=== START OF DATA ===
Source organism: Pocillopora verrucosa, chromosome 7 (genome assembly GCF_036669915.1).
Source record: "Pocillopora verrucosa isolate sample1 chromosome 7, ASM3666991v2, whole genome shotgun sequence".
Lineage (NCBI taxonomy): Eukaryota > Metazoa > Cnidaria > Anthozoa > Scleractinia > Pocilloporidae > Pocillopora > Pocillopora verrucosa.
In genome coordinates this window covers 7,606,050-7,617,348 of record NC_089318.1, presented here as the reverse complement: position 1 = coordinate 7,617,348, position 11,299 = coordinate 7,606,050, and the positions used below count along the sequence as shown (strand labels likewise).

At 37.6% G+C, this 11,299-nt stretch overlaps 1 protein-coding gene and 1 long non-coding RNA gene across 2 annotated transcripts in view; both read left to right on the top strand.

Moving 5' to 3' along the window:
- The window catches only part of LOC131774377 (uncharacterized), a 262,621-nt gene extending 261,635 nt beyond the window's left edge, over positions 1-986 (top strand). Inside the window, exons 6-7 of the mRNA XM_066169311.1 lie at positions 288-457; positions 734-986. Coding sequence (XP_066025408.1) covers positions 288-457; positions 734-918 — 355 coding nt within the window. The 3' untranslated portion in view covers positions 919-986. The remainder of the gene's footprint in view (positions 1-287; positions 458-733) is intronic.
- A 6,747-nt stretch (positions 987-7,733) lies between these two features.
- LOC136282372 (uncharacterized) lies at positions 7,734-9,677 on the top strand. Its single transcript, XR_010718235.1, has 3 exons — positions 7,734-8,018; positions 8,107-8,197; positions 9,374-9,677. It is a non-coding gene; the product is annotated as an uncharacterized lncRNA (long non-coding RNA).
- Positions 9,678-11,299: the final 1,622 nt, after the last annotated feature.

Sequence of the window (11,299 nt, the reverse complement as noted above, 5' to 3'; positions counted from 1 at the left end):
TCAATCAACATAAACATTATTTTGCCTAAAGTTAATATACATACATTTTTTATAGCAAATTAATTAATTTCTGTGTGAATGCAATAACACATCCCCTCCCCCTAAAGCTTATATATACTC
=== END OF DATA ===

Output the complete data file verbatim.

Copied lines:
Source organism: Pocillopora verrucosa, chromosome 7 (genome assembly GCF_036669915.1).
Source record: "Pocillopora verrucosa isolate sample1 chromosome 7, ASM3666991v2, whole genome shotgun sequence".
Lineage (NCBI taxonomy): Eukaryota > Metazoa > Cnidaria > Anthozoa > Scleractinia > Pocilloporidae > Pocillopora > Pocillopora verrucosa.
In genome coordinates this window covers 7,606,050-7,617,348 of record NC_089318.1, presented here as the reverse complement: position 1 = coordinate 7,617,348, position 11,299 = coordinate 7,606,050, and the positions used below count along the sequence as shown (strand labels likewise).

At 37.6% G+C, this 11,299-nt stretch overlaps 1 protein-coding gene and 1 long non-coding RNA gene across 2 annotated transcripts in view; both read left to right on the top strand.

Moving 5' to 3' along the window:
- The window catches only part of LOC131774377 (uncharacterized), a 262,621-nt gene extending 261,635 nt beyond the window's left edge, over positions 1-986 (top strand). Inside the window, exons 6-7 of the mRNA XM_066169311.1 lie at positions 288-457; positions 734-986. Coding sequence (XP_066025408.1) covers positions 288-457; positions 734-918 — 355 coding nt within the window. The 3' untranslated portion in view covers positions 919-986. The remainder of the gene's footprint in view (positions 1-287; positions 458-733) is intronic.
- A 6,747-nt stretch (positions 987-7,733) lies between these two features.
- LOC136282372 (uncharacterized) lies at positions 7,734-9,677 on the top strand. Its single transcript, XR_010718235.1, has 3 exons — positions 7,734-8,018; positions 8,107-8,197; positions 9,374-9,677. It is a non-coding gene; the product is annotated as an uncharacterized lncRNA (long non-coding RNA).
- Positions 9,678-11,299: the final 1,622 nt, after the last annotated feature.

Sequence of the window (11,299 nt, the reverse complement as noted above, 5' to 3'; positions counted from 1 at the left end):
TCAATCAACATAAACATTATTTTGCCTAAAGTTAATATACATACATTTTTTATAGCAAATTAATTAATTTCTGTGTGAATGCAATAACACATCCCCTCCCCCTAAAGCTTATATATACTC